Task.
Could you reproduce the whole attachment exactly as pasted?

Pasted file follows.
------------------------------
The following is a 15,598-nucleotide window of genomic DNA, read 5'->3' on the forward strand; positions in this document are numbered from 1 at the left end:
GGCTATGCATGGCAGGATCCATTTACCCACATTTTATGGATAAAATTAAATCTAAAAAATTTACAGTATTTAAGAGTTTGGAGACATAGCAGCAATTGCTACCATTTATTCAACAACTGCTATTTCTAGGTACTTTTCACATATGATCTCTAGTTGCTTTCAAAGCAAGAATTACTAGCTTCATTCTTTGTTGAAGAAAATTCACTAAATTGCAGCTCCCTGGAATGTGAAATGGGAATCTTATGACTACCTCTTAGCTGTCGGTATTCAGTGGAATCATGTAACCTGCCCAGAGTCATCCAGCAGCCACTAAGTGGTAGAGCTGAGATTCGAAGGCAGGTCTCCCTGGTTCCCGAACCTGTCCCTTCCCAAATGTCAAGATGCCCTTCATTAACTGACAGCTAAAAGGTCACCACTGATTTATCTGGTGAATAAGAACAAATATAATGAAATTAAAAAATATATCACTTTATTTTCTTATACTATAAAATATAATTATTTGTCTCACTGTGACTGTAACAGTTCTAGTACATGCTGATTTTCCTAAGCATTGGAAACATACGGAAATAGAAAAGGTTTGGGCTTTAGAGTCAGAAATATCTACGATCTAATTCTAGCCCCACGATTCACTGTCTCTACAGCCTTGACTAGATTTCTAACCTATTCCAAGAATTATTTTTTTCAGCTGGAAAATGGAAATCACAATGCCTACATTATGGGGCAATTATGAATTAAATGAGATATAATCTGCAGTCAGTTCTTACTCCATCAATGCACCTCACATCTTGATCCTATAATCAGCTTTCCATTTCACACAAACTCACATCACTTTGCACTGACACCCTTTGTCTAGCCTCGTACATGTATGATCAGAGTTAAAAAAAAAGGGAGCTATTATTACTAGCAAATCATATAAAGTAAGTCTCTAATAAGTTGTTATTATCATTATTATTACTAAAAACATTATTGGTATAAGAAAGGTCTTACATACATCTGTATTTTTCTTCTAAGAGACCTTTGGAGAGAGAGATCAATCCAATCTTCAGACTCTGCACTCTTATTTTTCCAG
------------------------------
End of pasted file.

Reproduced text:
The following is a 15,598-nucleotide window of genomic DNA, read 5'->3' on the forward strand; positions in this document are numbered from 1 at the left end:
GGCTATGCATGGCAGGATCCATTTACCCACATTTTATGGATAAAATTAAATCTAAAAAATTTACAGTATTTAAGAGTTTGGAGACATAGCAGCAATTGCTACCATTTATTCAACAACTGCTATTTCTAGGTACTTTTCACATATGATCTCTAGTTGCTTTCAAAGCAAGAATTACTAGCTTCATTCTTTGTTGAAGAAAATTCACTAAATTGCAGCTCCCTGGAATGTGAAATGGGAATCTTATGACTACCTCTTAGCTGTCGGTATTCAGTGGAATCATGTAACCTGCCCAGAGTCATCCAGCAGCCACTAAGTGGTAGAGCTGAGATTCGAAGGCAGGTCTCCCTGGTTCCCGAACCTGTCCCTTCCCAAATGTCAAGATGCCCTTCATTAACTGACAGCTAAAAGGTCACCACTGATTTATCTGGTGAATAAGAACAAATATAATGAAATTAAAAAATATATCACTTTATTTTCTTATACTATAAAATATAATTATTTGTCTCACTGTGACTGTAACAGTTCTAGTACATGCTGATTTTCCTAAGCATTGGAAACATACGGAAATAGAAAAGGTTTGGGCTTTAGAGTCAGAAATATCTACGATCTAATTCTAGCCCCACGATTCACTGTCTCTACAGCCTTGACTAGATTTCTAACCTATTCCAAGAATTATTTTTTTCAGCTGGAAAATGGAAATCACAATGCCTACATTATGGGGCAATTATGAATTAAATGAGATATAATCTGCAGTCAGTTCTTACTCCATCAATGCACCTCACATCTTGATCCTATAATCAGCTTTCCATTTCACACAAACTCACATCACTTTGCACTGACACCCTTTGTCTAGCCTCGTACATGTATGATCAGAGTTAAAAAAAAAGGGAGCTATTATTACTAGCAAATCATATAAAGTAAGTCTCTAATAAGTTGTTATTATCATTATTATTACTAAAAACATTATTGGTATAAGAAAGGTCTTACATACATCTGTATTTTTCTTCTAAGAGACCTTTGGAGAGAGAGATCAATCCAATCTTCAGACTCTGCACTCTTATTTTTCCAG